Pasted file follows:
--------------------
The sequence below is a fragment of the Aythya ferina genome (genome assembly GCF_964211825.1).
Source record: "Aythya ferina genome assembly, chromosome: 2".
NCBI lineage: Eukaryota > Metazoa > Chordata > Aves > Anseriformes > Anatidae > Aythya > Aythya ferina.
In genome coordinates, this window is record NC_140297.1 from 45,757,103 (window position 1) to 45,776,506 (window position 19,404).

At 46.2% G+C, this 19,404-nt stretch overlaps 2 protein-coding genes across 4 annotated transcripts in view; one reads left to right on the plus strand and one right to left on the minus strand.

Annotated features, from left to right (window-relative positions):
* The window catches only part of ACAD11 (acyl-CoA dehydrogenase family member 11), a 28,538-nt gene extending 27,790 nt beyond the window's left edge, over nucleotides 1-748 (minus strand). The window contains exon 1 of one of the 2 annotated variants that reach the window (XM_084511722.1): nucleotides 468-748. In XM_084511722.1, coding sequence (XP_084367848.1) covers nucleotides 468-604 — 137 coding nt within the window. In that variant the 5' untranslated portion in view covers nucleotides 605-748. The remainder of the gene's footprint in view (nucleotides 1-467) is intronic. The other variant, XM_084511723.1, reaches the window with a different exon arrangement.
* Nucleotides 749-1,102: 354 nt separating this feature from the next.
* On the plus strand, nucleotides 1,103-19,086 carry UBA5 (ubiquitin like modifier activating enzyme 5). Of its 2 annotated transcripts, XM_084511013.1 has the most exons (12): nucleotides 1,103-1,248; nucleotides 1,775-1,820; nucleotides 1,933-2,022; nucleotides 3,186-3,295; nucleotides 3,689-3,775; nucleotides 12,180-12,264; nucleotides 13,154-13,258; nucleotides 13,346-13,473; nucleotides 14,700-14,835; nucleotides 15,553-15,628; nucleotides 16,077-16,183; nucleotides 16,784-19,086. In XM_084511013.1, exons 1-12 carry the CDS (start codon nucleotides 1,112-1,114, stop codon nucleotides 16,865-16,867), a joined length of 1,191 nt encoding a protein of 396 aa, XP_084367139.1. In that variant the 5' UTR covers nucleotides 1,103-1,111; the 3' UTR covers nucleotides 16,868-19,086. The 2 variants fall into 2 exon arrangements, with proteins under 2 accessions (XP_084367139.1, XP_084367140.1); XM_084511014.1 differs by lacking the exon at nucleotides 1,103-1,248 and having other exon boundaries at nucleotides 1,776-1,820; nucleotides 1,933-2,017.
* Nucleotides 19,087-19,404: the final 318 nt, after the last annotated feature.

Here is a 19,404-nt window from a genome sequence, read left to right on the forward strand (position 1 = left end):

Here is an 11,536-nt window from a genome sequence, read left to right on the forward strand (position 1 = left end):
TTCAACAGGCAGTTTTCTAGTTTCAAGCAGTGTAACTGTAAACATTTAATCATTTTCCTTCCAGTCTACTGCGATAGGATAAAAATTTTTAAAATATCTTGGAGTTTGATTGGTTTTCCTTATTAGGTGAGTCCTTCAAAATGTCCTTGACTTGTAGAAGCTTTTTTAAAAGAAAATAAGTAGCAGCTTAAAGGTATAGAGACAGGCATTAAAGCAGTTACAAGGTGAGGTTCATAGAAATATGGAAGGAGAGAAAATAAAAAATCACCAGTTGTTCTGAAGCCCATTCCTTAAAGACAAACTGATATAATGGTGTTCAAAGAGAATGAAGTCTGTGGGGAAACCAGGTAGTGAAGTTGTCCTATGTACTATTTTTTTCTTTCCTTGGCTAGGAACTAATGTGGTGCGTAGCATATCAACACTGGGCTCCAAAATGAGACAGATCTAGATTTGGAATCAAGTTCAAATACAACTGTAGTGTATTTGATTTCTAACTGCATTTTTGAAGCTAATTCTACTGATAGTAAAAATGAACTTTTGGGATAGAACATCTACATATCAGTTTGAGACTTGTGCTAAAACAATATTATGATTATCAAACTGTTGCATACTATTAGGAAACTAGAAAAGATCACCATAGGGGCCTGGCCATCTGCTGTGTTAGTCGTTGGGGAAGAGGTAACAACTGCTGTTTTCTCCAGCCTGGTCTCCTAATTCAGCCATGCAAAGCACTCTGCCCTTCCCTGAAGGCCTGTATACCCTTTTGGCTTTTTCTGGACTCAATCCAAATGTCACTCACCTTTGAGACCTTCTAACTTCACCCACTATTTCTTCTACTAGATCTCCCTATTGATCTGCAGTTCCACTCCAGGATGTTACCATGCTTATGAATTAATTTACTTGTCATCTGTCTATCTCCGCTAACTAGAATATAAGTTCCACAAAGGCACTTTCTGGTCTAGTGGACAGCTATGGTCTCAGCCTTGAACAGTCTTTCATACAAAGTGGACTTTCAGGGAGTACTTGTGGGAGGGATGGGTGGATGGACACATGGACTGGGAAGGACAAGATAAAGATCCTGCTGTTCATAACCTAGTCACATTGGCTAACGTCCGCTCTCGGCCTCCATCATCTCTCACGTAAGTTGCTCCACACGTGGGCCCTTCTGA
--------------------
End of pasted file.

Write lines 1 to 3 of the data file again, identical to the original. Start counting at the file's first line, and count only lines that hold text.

The sequence below is a fragment of the Aythya ferina genome (genome assembly GCF_964211825.1).
Source record: "Aythya ferina genome assembly, chromosome: 2".
NCBI lineage: Eukaryota > Metazoa > Chordata > Aves > Anseriformes > Anatidae > Aythya > Aythya ferina.